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DJI Mini 4 Pro vs. Mavic 2 Pro (Here’s My Choice)

17 mins
Drone Blog
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Hey, welcome to my review of the Mini 4 Pro and the Mavic 2 Pro.

Having been in the drone industry for a while, one drone that I have used extensively is the Mavic 2 Pro.

It works well for a wide range of commercial tasks like mapping, filming, and construction monitoring, and it has been one of the most reliable drones from DJI so far.

But DJI recently released a new drone, the Mini 4 Pro. Yes, it’s a mini drone, but it comes with features we previously only saw in more advanced consumer drones. Is the DJI Mini 4 Pro good enough to replace the Mavic 2 Pro?

Read on to learn more about these drones and why I prefer the Mavic 2 Pro.

DJI Mini 4 Pro Overview #

Being the newest kid in the block, below are some features that make the DJi Mini 4 Pro quite popular.

  • Sub-250 gram weight for portability and regulatory exemption.
  • Extended battery life for longer flights.
  • Decent sensor size (1/1.3-inch CMOS) for above-average footage quality.
  • Vertical shooting mode for creating social media content.
  • Improved safety features such as 360-degree obstacle detection and avoidance.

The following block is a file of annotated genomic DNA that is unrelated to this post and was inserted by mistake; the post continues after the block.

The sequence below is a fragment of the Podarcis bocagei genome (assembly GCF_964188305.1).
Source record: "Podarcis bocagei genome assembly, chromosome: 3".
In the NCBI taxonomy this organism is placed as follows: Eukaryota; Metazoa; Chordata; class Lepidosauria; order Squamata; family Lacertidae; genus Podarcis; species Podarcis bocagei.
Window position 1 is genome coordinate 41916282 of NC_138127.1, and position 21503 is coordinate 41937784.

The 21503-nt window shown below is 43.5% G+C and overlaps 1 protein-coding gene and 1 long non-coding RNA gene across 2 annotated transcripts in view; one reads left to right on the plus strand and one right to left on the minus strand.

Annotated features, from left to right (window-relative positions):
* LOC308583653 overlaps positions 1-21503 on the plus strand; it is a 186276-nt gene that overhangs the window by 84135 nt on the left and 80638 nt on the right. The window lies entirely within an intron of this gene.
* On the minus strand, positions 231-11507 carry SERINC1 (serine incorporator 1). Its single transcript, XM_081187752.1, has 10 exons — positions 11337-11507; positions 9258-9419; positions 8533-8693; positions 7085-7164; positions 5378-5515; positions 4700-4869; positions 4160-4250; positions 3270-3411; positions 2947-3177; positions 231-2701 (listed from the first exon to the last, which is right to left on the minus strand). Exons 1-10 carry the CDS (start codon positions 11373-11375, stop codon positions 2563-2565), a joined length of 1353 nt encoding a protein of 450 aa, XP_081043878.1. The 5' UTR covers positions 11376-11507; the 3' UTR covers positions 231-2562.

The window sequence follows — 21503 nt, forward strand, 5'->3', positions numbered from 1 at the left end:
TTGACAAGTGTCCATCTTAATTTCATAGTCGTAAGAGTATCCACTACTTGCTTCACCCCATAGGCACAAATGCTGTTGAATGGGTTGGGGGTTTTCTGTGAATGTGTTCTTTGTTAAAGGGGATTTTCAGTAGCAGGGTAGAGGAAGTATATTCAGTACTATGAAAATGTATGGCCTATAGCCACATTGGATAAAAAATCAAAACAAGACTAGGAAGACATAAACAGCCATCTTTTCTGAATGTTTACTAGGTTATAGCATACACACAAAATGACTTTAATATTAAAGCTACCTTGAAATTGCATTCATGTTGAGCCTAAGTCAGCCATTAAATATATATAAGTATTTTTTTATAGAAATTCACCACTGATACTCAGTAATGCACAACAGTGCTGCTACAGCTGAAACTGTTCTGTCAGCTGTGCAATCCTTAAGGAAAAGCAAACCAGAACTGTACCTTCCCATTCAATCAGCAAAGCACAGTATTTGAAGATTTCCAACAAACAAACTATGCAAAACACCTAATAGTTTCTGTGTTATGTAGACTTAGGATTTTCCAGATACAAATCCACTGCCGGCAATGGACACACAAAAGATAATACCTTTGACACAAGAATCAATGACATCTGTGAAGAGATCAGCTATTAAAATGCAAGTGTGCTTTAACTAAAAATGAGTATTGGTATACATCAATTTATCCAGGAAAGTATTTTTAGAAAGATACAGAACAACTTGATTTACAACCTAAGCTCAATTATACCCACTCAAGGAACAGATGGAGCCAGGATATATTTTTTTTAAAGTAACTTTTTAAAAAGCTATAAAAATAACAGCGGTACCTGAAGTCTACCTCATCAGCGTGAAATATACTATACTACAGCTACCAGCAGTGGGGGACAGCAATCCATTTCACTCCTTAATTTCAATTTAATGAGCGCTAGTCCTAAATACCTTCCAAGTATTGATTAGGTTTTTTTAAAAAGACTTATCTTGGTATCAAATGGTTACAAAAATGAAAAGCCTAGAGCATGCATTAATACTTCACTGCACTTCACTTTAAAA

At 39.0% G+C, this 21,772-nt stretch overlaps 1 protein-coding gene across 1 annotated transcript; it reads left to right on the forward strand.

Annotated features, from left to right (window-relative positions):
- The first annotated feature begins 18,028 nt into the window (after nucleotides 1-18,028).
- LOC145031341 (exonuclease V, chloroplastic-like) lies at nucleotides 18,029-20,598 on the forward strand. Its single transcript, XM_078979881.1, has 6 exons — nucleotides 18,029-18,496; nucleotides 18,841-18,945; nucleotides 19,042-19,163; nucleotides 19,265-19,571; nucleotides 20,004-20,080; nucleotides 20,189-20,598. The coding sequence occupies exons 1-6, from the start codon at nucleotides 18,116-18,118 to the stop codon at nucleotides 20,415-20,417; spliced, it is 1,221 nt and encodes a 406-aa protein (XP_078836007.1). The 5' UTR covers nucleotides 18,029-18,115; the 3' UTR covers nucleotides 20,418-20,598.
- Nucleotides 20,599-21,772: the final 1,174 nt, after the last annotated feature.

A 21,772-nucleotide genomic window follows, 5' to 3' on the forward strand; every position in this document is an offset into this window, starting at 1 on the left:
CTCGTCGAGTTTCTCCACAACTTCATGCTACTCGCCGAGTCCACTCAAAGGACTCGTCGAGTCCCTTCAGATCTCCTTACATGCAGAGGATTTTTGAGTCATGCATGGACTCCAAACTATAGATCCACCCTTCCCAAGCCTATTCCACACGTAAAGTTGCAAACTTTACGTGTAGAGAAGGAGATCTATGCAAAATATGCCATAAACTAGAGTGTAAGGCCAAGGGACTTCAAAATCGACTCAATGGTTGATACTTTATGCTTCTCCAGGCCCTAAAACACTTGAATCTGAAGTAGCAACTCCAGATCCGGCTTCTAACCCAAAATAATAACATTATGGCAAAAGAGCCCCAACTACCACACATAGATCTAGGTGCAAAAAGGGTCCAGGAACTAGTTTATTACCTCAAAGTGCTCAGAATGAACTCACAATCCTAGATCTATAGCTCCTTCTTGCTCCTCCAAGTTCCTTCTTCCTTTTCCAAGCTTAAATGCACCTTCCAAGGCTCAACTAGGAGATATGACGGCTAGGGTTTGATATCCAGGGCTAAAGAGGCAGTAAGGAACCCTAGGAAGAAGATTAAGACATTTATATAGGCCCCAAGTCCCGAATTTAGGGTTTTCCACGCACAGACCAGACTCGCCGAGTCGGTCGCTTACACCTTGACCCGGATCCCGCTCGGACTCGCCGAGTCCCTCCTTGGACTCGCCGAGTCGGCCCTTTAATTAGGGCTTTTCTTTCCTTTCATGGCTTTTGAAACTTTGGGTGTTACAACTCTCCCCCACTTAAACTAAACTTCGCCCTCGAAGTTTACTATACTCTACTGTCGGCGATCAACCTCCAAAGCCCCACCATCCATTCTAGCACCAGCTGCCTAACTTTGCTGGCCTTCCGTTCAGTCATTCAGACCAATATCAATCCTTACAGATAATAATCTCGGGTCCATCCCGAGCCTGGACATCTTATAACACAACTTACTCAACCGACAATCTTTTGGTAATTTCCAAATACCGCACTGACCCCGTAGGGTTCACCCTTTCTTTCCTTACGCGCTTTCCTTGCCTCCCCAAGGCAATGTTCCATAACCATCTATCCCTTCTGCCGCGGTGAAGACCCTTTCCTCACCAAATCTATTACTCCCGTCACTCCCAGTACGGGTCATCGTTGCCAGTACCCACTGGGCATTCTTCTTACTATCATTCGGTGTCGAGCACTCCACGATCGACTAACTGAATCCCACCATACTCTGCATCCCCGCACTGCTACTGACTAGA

• More flight modes like Follow Me, Cruise Control, Waypoints, and Night Mode make filming easier.
  • D-Log M and HLG for better image processing.
  • DJI Fly app for ease of use.

» MORE: DJI Mini 4 Pro Review (Is It Worth to Upgrade?)

DJI Mavic 2 Pro Overview #

While it was released in 2018, the DJI Mavic 2 Pro has features that DJI still includes in the drones they released much later. These include:

  • 1-inch Hasselblad sensor for high-quality imagery.
  • Advanced intelligent flight modes such as Waypoints to explore various creative shooting techniques.
  • 2 shooting angles to give you the feel of a dual-camera setup.
  • HLG and D-Log M for added post-processing flexibility.
  • Decent flight time for a wide range of activities.
  • Decent range for a drone released 5 years ago.
  • DJI GO 4 app offers advanced features.

» MORE: DJI Mavic 2 Pro Review

Quick Verdict #

While the Mini 4 Pro is the newer drone, it doesn’t quite yet beat the quality and reliability presented by the Mavic 2 Pro.

The Mavic 2 Pro has a sturdy build, a larger sensor, compatibility with some enterprise features, and features we still see in later drones like the Mavic 3 drones.

The Mavic 2 Pro was later replaced by the Mavic 3 series, which is another incredible drone series, but if you can’t afford any of the Mavic 3 drones, the Mavic 2 Pro should be your next option.

The Mini 4 Pro is lightweight, weighing less than 250 grams, and is appealing to casual users. Compared to a drone like the Mavic 2 Pro, it seems fragile.

However, it has many features that Mini lovers adore, making it a perfect backup drone or the ideal drone for users who prioritize weight and portability over anything else.

» MORE: Mini 3 Pro vs. Mavic 2 Pro (Which is Better?)

What are the main differences? #

DJI Mini 4 Pro vs Mavic 2 Pro: What’s new?

The Mini 4 Pro packs many of the features we have been looking forward to in Mini drones, but the Mavic 2 Pro already had most of these features, and more.

Below are some reasons that I still rely on my trusty old Mavic 2 Pro.